Victory for children and parents: Alberta repeals Bill 24
Lawyer John Carpay is president of the Justice Centre for Constitutional Freedoms (JCCF.ca), which represented parents and schools in their successful challenge to Alberta’s Bill 24.
In 2017, Alberta’s NDP government passed a law requiring teachers and principals to keep secrets from parents about their children—children as young as five.
A new report by the Fraser Institute shows that any province can force other provinces and the federal government to renegotiate the constitution.
In what will be a welcome report to Alberta Premier Jason Kenney and Saskatchewan Premier Scott Moe, the Fraser Institute made a particular note of equalization payments—finding that the payment system could be restructured.
Speaking to the Fraser Institute, Professor Rainer Knopff stated, “If Alberta charts the correct course, it can bring otherwise reluctant governments to the table to discuss fiscal federalism.”
Equalization has long been a point of contention between Western Canada and Ottawa—so much so, that Premier Kenney is considering a provincial referendum on the subject of removing equalization payments from the constitution. If Kenney is successful, the referendum may trigger the “duty to negotiate” is there is also an element of succession.
Last year, the leader of the Bloc Quebecois, Yves-Francois Blanchet, suggested that Quebec had disproportionally sent money to Quebec to pay for pipelines. In reality, Alberta got the short end of the stick, despite unemployment skyrocketing and industry leaving.
Alberta has long been fueling Canada’s gas pumps nationwide, but since world oil collapsed in 2014, thousands of displaced energy jobs migrated south of the border.
According to a new interview with Calgary-based Osprey Informatics COO Paul Ritchie, moving jobs to Houston was a move that the lone star state has welcomed him with open arms.
The company opened its Houston-based office in January and is budgeted to do a sizable 10 percent of its business out of the states in 2020. That 10 percent, though, is expected to bring in 70 percent of the company’s business, and Canada only 30 percent.
Ritchie told Global News that the move was a no brainer.
“I wouldn’t have left Canada without the opportunity that sits in front of us right now.”
“Canadian companies are so well respected that it’s not even a blip in the road when you’re dealing with somebody. It’s like, ‘Oh, you’re a Canadian company—it’s going to be good, and you’re going to be nice to me.’”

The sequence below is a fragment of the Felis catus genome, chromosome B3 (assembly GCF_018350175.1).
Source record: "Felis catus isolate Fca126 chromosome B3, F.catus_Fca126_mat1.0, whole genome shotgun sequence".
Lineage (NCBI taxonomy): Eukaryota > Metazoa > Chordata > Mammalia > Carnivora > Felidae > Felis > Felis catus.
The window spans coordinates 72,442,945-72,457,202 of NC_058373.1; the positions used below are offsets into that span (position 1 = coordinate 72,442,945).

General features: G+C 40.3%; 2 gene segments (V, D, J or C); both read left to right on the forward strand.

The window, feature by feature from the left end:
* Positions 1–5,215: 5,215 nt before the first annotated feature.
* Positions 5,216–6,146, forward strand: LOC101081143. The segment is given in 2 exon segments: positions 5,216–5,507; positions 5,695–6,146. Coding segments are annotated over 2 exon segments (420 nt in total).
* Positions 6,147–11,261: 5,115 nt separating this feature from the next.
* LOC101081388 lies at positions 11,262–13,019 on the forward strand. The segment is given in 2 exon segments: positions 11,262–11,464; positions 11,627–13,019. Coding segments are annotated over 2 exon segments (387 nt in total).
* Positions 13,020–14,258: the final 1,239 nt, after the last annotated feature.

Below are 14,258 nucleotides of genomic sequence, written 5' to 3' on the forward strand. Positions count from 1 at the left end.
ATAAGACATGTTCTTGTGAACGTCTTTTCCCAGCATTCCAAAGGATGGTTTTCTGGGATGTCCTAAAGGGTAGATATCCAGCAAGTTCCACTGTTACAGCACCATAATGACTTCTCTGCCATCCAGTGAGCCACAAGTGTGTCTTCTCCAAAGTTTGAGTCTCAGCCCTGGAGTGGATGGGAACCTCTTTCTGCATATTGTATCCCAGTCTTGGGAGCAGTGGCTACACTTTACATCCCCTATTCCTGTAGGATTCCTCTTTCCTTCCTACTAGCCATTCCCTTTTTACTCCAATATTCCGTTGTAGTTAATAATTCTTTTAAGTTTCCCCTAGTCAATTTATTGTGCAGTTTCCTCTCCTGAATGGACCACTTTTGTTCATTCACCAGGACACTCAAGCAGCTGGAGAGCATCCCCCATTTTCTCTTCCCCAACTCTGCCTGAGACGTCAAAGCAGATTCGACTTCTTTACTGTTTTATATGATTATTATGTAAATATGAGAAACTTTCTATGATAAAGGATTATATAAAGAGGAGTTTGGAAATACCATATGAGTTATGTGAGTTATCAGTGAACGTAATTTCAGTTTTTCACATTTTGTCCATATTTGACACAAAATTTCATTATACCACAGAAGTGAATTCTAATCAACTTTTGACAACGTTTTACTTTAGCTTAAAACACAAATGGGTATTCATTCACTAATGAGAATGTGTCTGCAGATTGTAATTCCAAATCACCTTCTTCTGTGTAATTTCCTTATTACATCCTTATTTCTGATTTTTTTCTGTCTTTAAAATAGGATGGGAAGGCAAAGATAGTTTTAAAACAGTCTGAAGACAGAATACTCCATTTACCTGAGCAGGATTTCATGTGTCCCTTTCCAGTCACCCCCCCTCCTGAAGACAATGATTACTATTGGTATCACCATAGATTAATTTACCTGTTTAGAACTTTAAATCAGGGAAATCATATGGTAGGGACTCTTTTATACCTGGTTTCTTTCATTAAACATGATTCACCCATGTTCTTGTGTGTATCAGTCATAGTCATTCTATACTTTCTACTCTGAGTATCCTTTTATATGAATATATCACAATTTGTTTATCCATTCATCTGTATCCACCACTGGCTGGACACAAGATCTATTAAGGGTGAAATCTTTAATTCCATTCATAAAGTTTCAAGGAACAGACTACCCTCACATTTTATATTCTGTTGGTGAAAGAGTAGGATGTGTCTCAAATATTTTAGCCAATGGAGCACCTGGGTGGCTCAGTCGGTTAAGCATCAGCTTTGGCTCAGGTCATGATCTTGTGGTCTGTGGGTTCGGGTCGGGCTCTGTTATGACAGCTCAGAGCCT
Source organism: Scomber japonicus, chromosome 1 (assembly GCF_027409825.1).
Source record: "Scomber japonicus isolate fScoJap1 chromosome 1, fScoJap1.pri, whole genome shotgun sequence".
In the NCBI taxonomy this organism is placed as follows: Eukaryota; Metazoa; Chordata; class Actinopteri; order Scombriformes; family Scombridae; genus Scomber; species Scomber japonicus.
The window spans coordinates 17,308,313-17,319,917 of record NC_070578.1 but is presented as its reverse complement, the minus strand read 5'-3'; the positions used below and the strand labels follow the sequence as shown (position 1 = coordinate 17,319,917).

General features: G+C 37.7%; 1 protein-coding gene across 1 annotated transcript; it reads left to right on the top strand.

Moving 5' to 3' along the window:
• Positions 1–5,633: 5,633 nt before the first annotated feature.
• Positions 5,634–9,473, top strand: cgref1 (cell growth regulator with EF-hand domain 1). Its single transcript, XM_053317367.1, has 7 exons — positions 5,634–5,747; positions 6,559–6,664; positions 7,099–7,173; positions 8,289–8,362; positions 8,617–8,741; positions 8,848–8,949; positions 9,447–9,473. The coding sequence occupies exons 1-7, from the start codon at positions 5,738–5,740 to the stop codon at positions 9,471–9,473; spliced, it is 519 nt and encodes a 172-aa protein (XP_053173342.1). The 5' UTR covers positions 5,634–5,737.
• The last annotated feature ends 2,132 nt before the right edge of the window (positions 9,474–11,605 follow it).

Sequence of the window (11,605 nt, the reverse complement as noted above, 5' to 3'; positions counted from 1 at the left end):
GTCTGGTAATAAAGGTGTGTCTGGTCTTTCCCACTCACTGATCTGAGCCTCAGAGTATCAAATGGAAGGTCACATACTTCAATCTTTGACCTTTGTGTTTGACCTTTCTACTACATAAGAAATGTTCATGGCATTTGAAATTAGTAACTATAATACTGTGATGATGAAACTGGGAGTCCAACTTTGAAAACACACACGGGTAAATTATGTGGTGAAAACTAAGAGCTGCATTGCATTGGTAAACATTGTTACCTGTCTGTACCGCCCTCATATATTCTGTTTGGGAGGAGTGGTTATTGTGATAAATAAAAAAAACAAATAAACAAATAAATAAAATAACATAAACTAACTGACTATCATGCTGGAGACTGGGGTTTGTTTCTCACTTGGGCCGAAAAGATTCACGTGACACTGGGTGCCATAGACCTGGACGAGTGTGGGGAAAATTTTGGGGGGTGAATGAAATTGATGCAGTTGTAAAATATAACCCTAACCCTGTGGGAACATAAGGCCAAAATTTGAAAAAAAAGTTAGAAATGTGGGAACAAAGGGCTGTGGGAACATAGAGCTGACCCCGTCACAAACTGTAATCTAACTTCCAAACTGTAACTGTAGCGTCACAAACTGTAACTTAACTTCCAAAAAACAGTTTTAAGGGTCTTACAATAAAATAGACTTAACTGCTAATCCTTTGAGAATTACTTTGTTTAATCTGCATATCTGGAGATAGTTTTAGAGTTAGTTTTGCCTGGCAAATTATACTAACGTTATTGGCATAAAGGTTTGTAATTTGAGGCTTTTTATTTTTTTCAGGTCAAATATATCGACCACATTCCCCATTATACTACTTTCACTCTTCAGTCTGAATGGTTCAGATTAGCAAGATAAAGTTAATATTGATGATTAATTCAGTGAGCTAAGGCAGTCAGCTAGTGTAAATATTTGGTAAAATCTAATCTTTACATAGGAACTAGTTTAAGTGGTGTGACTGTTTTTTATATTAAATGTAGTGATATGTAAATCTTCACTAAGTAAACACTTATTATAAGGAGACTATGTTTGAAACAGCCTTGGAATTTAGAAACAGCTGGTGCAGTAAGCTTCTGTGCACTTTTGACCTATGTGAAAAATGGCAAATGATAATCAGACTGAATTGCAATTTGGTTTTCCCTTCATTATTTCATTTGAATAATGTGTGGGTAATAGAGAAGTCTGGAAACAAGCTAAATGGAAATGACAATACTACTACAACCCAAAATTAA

Ritchie says it’s not just individuals who’ve made the moves—companies, large and small, have flocked to states with more welcoming attitudes towards oil work.
“We all know the big names that have left. There are hundreds of smaller companies that are very significant employers here in Calgary that, 50, 60, 70 percent of their revenues are coming out of the United States and they had no choice.”
“This isn’t something that they wanted to do, but if the business is in the U.S. you are going to go where that business is.”
Oil analysts say Ritchie’s case is far from unusual. Tim Pickering with Auspice Capital Advisors Ltd. said there’s definitely an energy exodus happening.
“It’s just a lot easier in Texas in a lot of ways,” Pickering said. “There’s no real edge to being in Alberta and that’s painful to say.”
Ritchie went on to say that the move was a welcomed change in his life, and that he was excited to move to a city like Houston, which reminded him a lot of the city Calgary used to be 15 years ago.
“Houston has a Canadian Chamber of Commerce, the Canadian Consulate is there, they have three trade commissioners there. They are very active in pushing Canadian companies to the U.S. market.”
Scholz said conversations are happening all over the province in businesses, wondering if it’s worth it to keep their head offices in Alberta.
Starting on March 1, Alberta is planning to drop coverage for those benefiting from the Alberta Seniors Benefit Drug Program.
CBC has reported that the change was made public in the 2019 Albertan budget as well as by letters recently mailed by the government.
The letter says, “To ensure the government can continue to provide this program to our province’s seniors and to keep Alberta’s health system sustainable, the government is changing the eligibility criteria for the program.”